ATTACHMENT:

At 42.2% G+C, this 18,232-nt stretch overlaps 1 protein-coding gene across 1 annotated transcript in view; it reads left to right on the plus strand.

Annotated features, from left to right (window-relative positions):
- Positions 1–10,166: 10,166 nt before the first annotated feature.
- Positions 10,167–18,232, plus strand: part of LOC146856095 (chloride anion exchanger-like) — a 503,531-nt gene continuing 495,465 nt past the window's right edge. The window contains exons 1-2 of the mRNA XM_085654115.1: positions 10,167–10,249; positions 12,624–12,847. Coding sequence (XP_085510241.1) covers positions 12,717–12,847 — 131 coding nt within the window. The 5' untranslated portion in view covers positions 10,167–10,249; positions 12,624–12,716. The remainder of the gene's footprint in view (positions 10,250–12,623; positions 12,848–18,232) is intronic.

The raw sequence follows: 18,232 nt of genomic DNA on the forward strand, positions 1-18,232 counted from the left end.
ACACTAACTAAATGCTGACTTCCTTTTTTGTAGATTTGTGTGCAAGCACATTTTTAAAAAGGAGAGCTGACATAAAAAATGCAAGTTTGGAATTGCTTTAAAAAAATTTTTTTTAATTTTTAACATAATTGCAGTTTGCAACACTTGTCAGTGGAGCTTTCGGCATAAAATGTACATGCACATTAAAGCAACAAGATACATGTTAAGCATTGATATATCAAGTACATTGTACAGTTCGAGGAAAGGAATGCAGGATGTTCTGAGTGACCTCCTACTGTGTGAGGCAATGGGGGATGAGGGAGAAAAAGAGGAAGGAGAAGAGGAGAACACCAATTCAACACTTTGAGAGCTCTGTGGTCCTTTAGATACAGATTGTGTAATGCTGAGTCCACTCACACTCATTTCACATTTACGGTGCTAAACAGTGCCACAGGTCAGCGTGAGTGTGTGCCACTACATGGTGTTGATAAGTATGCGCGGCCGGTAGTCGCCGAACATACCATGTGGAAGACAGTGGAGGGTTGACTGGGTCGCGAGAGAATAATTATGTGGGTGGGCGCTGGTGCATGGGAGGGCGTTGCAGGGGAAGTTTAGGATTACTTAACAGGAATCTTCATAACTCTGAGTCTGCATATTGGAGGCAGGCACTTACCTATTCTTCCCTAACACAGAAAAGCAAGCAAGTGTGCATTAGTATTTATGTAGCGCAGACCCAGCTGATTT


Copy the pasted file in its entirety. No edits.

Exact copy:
At 42.2% G+C, this 18,232-nt stretch overlaps 1 protein-coding gene across 1 annotated transcript in view; it reads left to right on the plus strand.

Annotated features, from left to right (window-relative positions):
- Positions 1–10,166: 10,166 nt before the first annotated feature.
- Positions 10,167–18,232, plus strand: part of LOC146856095 (chloride anion exchanger-like) — a 503,531-nt gene continuing 495,465 nt past the window's right edge. The window contains exons 1-2 of the mRNA XM_085654115.1: positions 10,167–10,249; positions 12,624–12,847. Coding sequence (XP_085510241.1) covers positions 12,717–12,847 — 131 coding nt within the window. The 5' untranslated portion in view covers positions 10,167–10,249; positions 12,624–12,716. The remainder of the gene's footprint in view (positions 10,250–12,623; positions 12,848–18,232) is intronic.

The raw sequence follows: 18,232 nt of genomic DNA on the forward strand, positions 1-18,232 counted from the left end.
ACACTAACTAAATGCTGACTTCCTTTTTTGTAGATTTGTGTGCAAGCACATTTTTAAAAAGGAGAGCTGACATAAAAAATGCAAGTTTGGAATTGCTTTAAAAAAATTTTTTTTAATTTTTAACATAATTGCAGTTTGCAACACTTGTCAGTGGAGCTTTCGGCATAAAATGTACATGCACATTAAAGCAACAAGATACATGTTAAGCATTGATATATCAAGTACATTGTACAGTTCGAGGAAAGGAATGCAGGATGTTCTGAGTGACCTCCTACTGTGTGAGGCAATGGGGGATGAGGGAGAAAAAGAGGAAGGAGAAGAGGAGAACACCAATTCAACACTTTGAGAGCTCTGTGGTCCTTTAGATACAGATTGTGTAATGCTGAGTCCACTCACACTCATTTCACATTTACGGTGCTAAACAGTGCCACAGGTCAGCGTGAGTGTGTGCCACTACATGGTGTTGATAAGTATGCGCGGCCGGTAGTCGCCGAACATACCATGTGGAAGACAGTGGAGGGTTGACTGGGTCGCGAGAGAATAATTATGTGGGTGGGCGCTGGTGCATGGGAGGGCGTTGCAGGGGAAGTTTAGGATTACTTAACAGGAATCTTCATAACTCTGAGTCTGCATATTGGAGGCAGGCACTTACCTATTCTTCCCTAACACAGAAAAGCAAGCAAGTGTGCATTAGTATTTATGTAGCGCAGACCCAGCTGATTT